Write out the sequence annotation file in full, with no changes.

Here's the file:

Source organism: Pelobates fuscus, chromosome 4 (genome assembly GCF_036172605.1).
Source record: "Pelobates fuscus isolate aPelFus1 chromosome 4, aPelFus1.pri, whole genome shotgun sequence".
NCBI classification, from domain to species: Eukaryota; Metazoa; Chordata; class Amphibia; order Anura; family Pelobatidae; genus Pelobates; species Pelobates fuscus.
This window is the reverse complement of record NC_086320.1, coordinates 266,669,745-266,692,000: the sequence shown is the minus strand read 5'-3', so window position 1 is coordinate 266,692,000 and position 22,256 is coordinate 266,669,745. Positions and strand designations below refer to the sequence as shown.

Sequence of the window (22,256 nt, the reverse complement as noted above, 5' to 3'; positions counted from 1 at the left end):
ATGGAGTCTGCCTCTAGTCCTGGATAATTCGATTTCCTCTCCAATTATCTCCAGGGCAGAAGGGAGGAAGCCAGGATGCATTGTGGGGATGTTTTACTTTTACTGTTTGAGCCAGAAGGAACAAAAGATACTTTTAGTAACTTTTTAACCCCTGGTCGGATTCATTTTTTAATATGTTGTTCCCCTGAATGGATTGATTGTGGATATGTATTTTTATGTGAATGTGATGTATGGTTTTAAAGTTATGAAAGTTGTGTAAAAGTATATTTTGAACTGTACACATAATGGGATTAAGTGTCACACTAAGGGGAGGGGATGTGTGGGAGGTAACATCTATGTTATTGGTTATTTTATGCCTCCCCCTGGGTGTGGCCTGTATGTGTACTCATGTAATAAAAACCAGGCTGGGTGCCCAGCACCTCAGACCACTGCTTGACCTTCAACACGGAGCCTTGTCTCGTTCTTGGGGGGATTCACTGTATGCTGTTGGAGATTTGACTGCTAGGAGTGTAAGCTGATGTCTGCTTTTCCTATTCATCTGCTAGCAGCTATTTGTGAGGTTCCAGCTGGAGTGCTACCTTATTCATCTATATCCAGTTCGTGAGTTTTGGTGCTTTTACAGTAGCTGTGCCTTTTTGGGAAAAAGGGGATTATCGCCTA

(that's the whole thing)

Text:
Source organism: Pelobates fuscus, chromosome 4 (genome assembly GCF_036172605.1).
Source record: "Pelobates fuscus isolate aPelFus1 chromosome 4, aPelFus1.pri, whole genome shotgun sequence".
NCBI classification, from domain to species: Eukaryota; Metazoa; Chordata; class Amphibia; order Anura; family Pelobatidae; genus Pelobates; species Pelobates fuscus.
This window is the reverse complement of record NC_086320.1, coordinates 266,669,745-266,692,000: the sequence shown is the minus strand read 5'-3', so window position 1 is coordinate 266,692,000 and position 22,256 is coordinate 266,669,745. Positions and strand designations below refer to the sequence as shown.

Sequence of the window (22,256 nt, the reverse complement as noted above, 5' to 3'; positions counted from 1 at the left end):
ATGGAGTCTGCCTCTAGTCCTGGATAATTCGATTTCCTCTCCAATTATCTCCAGGGCAGAAGGGAGGAAGCCAGGATGCATTGTGGGGATGTTTTACTTTTACTGTTTGAGCCAGAAGGAACAAAAGATACTTTTAGTAACTTTTTAACCCCTGGTCGGATTCATTTTTTAATATGTTGTTCCCCTGAATGGATTGATTGTGGATATGTATTTTTATGTGAATGTGATGTATGGTTTTAAAGTTATGAAAGTTGTGTAAAAGTATATTTTGAACTGTACACATAATGGGATTAAGTGTCACACTAAGGGGAGGGGATGTGTGGGAGGTAACATCTATGTTATTGGTTATTTTATGCCTCCCCCTGGGTGTGGCCTGTATGTGTACTCATGTAATAAAAACCAGGCTGGGTGCCCAGCACCTCAGACCACTGCTTGACCTTCAACACGGAGCCTTGTCTCGTTCTTGGGGGGATTCACTGTATGCTGTTGGAGATTTGACTGCTAGGAGTGTAAGCTGATGTCTGCTTTTCCTATTCATCTGCTAGCAGCTATTTGTGAGGTTCCAGCTGGAGTGCTACCTTATTCATCTATATCCAGTTCGTGAGTTTTGGTGCTTTTACAGTAGCTGTGCCTTTTTGGGAAAAAGGGGATTATCGCCTA